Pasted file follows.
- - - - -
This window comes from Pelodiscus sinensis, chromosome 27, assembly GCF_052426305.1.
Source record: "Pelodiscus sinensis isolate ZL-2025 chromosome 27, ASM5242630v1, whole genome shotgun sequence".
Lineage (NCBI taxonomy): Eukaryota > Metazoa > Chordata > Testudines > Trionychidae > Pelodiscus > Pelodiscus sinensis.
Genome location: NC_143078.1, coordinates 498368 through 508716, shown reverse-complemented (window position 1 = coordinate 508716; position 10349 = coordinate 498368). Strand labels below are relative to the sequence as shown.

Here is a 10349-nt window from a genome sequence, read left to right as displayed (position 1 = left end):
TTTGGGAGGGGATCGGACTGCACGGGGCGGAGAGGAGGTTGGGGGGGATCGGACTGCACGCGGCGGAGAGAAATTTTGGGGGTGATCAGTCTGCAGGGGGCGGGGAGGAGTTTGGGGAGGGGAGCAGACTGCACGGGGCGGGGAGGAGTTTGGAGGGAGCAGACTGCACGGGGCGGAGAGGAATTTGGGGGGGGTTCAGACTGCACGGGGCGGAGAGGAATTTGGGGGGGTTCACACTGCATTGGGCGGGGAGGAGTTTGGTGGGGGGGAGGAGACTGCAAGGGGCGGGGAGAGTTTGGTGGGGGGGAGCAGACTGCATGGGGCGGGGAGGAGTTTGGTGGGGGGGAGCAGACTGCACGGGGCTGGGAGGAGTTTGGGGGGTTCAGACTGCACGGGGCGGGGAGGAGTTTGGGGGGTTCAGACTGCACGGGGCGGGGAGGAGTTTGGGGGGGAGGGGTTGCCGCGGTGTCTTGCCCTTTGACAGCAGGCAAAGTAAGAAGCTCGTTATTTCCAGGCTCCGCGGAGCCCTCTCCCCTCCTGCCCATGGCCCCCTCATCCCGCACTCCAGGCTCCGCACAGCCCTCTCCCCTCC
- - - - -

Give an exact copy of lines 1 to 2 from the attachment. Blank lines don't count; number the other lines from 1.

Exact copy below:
This window comes from Pelodiscus sinensis, chromosome 27, assembly GCF_052426305.1.
Source record: "Pelodiscus sinensis isolate ZL-2025 chromosome 27, ASM5242630v1, whole genome shotgun sequence".